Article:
3 hours with 400 μM of t-BH plus 200 μM NAP or plus 200 μM SNAP. Cell viability was determined with the supernatant using LDH assay.
Treatment with NG-nitro-L-arginine methyl ester (L-NAME) (NO blocker)
Ft02B cells were grown to confluency and incubated for 3 hours as follows: 1) medium alone, 2) 100 mMEtOH plus t-BH, 3) 100 mMEtOH alone. LDH assay was performed at the end of the experiment to determine cell viability.
Treatment with disulfiram
Disulfiram is an agent that inhibits acetaldehyde dehydrogenase and consequently causing acetaldehyde to accumulate. In this experiment, Ft02B cells were grown to confluency and treated with tBH alone, tBH plus SNAP, tBH plus disulfiram or t-BH plus disulfiram plus SNAP with or without EtOH. Cell viability was determined at the end of the experiment.
All experiments were performed using a minimum of 5 flasks per time point/experimental variable and repeated at least 3 times. Data was analyzed by either the Student t- test for paired data, or by Analysis of variance for multiple experimental groups. All of the analyses were performed using a commercially available PC-mounted statistical software package (Sigmastat) and tested for normal distribution prior to comprehensive statistical analysis.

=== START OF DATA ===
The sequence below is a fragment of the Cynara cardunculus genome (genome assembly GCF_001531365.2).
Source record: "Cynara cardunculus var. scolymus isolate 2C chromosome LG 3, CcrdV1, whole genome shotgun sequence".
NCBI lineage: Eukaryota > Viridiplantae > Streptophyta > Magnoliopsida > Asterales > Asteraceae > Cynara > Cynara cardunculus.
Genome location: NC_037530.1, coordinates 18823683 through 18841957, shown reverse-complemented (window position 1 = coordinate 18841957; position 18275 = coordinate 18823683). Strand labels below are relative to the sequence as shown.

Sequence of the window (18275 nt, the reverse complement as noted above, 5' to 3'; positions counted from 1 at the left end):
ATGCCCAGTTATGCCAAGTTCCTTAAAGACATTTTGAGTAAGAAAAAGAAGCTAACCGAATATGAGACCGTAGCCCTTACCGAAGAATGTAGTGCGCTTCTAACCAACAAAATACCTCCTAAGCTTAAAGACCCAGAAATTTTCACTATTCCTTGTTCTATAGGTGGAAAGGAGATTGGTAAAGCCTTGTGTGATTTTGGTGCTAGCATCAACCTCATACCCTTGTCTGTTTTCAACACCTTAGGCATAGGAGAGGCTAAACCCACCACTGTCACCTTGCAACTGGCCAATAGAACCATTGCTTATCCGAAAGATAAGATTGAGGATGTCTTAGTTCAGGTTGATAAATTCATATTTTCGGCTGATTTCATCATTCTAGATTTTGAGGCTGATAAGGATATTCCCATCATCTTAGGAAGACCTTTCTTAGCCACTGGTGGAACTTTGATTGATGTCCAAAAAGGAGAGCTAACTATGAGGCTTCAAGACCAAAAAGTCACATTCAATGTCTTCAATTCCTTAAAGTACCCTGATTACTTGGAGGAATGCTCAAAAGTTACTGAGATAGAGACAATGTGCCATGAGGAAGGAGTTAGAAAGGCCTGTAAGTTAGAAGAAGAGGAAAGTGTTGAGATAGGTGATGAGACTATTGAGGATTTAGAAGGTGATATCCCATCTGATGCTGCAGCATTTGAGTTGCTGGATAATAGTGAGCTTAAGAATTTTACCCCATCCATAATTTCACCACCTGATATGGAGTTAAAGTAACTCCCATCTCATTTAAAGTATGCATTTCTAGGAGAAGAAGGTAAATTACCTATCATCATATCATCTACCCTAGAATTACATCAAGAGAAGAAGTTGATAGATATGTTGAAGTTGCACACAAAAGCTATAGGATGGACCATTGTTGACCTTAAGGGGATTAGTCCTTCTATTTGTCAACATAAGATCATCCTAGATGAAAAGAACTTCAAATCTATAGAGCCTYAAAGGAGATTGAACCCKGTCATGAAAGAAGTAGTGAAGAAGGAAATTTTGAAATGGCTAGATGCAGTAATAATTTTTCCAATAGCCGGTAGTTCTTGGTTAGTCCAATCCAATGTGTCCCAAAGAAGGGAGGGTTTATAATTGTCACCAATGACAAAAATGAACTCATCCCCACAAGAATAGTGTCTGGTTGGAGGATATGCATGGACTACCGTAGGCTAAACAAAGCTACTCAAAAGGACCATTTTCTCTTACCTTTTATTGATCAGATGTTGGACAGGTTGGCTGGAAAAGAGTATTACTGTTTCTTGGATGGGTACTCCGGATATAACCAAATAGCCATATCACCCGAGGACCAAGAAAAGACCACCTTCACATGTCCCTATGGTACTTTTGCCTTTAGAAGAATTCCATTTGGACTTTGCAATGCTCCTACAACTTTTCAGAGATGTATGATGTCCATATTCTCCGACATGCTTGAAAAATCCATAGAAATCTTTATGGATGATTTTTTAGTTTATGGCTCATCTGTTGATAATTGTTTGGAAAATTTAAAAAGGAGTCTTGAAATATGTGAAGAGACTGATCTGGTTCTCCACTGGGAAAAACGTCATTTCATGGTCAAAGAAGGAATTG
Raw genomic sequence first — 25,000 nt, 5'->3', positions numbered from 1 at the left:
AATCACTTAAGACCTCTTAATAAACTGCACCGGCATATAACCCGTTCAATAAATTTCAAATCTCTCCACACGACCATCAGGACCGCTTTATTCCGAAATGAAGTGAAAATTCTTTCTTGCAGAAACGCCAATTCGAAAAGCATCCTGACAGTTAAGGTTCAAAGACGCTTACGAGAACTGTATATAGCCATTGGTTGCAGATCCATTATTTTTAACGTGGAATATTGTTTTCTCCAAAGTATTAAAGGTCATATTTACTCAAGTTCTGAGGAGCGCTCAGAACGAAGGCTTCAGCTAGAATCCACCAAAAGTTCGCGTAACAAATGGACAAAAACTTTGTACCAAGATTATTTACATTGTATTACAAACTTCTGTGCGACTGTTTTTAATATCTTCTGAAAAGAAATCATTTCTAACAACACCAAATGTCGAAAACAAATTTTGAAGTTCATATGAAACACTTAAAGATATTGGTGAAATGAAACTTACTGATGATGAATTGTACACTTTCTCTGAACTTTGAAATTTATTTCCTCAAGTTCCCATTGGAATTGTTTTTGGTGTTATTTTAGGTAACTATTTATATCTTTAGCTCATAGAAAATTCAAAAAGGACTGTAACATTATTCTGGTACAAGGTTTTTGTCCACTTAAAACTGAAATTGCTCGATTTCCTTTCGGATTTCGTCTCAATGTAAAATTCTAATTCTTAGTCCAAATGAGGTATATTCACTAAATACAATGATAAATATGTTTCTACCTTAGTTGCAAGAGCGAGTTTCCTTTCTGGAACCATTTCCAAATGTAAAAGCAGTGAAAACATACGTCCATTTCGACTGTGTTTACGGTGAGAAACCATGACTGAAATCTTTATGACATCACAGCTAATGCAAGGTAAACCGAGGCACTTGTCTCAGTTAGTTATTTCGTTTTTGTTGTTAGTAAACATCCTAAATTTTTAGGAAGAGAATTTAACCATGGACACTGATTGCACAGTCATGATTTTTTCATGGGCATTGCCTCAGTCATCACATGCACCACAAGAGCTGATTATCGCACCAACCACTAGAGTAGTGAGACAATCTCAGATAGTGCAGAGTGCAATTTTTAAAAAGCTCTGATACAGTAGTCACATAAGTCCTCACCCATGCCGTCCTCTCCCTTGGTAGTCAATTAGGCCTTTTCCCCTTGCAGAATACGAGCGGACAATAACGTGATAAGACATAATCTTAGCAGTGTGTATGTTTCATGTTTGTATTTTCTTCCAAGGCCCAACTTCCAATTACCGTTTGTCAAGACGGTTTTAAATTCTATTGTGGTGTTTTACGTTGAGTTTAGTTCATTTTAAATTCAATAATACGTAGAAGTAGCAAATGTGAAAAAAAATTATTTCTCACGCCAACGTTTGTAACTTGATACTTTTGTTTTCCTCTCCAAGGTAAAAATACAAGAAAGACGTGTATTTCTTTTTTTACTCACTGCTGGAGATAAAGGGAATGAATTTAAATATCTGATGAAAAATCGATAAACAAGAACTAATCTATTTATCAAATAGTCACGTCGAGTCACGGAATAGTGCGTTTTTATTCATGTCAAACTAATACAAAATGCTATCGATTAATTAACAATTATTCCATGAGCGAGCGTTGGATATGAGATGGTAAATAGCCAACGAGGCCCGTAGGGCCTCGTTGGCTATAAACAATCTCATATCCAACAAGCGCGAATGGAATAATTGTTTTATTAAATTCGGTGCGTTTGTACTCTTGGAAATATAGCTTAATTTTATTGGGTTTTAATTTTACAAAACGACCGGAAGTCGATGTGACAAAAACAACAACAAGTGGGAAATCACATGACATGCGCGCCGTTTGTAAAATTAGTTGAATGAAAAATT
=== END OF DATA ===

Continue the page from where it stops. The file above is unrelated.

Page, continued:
Characterization of ethanol metabolism by Ft02B cells
As can be seen in Figure 1, apart from a lag phase of approximately the first day of culturing the cells in the presence of EtOH, there was no significant difference in rate of doubling of these cells. The values given are for the means for 5 flasks/time point. The standard deviations for these results are extremely tight - less than 5% on every day. During this experiment, the cells remained adherent to the flasks, with less than 1% floating in the medium. Viability estimations also showed minimal cell death in the culture.
Figure 1: Effect of Ethanol on Ft02B cell growth
Dose response curve of t-BH
Ft02B cells were incubated in the presence or absence of 100 mMEtOH for 3 hour with a range of t-BH concentrations. Cell viability was determined by assaying the culture supernatant for lactate dehydrogenase. As may be seen in Figure 2, there was a progressive cytotoxic effect with increasing concentrations of tBH. This was exacerbated by the presence of ethanol. Based on these dose response curves, all subsequent experiments were carried out using 400 mMtBH.